Oddly enough, the primary long-term beneficiary of this fiasco will probably be the Armidale Class maintainer, DMS Maritime. DMS Maritime is a feisty marine maintenance and services company that has–probably via some tough underbidding on fixed contact vehicles–done a lot to bolster the high-maintenance reputation of aluminum vessels.

Now, it’s no secret that DMS Maritime, a division of Serco Group, has been locked in a long battle with the Armidale Class manufacturer and the Australian Navy over Armidale Class reliability, availability and so forth (Read this icy statement by then Chief of Navy Vice Admiral Griggs, and you’ll get a glimpse at part of the problem).

This ugly three-way fight–which I personally believe could have been solved if some big, “classically-Australian” egos got out of the way–has done nothing but exacerbate the Armidale fleet’s problems. But some Australians just like a good fight–So, while the entire dispute may have been an emotionally satisfying release for Australia’s business set, overall, it has done nothing but hurt the global market for aluminum vessels.

Ironically enough, while busily sewing distrust of aluminum into the ranks, DMS Maritime has quietly played something of a double game, proffering the Australian Navy an aviation training vessel that stands to really hurt–if not kill off–DMS’s long-term maintenance partners, Australia’s native aluminum shipbuilding industry.

The Abbott Government has been pretty blunt about throwing their support behind Serco and DMS Maritime:

Just days after the federal government flagged it would consider buying foreign submarines, News Corp has learned a new Australian aviation training ship (ATS) will be made in Vietnam.

According to well-placed government sources Australian ship builders simply could not provide a “viable tender that would meet budget and time frame”.

And in a defiant shot across the bow, the Abbott government yesterday placed state governments and ship builders on notice that any future contracts would depend on their cooperation.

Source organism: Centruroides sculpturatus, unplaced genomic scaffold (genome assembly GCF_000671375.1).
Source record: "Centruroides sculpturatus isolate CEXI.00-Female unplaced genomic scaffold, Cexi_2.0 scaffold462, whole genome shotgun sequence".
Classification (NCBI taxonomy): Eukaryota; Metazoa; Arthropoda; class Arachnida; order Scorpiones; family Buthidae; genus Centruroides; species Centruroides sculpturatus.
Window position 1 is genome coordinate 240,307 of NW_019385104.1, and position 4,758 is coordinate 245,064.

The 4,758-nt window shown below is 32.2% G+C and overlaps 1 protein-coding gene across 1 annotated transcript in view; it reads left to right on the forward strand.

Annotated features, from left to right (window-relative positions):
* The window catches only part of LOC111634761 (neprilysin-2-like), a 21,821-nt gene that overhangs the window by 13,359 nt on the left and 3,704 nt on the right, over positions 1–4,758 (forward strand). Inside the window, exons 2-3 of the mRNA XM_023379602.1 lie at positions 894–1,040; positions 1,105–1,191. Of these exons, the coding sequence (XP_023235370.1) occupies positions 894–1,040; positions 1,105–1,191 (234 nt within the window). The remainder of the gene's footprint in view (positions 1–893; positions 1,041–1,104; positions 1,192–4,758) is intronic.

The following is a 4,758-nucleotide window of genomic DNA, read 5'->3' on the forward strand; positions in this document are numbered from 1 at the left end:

“The Abbott Government is seeking open cooperation with state governments,” Defence Minister David Johnston told an industry conference in Adelaide.

“Yes there will be those that cooperate and those that indulge in pressure politics.

“I urge all industry to take the cooperative path.”

For somebody raised in the relatively well-mannered world of DC contracting, that’s pretty strong stuff.

Anyway, back to the Aviation Support Vessel. Serco-owned DMS, via a Vietnamese manufacturer (a big strategic plus), has offered Australia a Damen OPV 2400–an admittedly excellent platform–that would, in fact, be a perfect contender for Australian Navy’s future small combatant program.

But, for DMS Maritime, it means that it now is in an enviable position of competing with a company whose platforms they’re maintaining.

It’s a fox-in-the-hen-house situation. What’s the incentive to do a good job?  Why help your future competitor’s products perform?

Some less scrupulous people might dismiss any penalties that might (might!) stem from poorly maintaining your likely competitor’s products as a mere cost of doing business.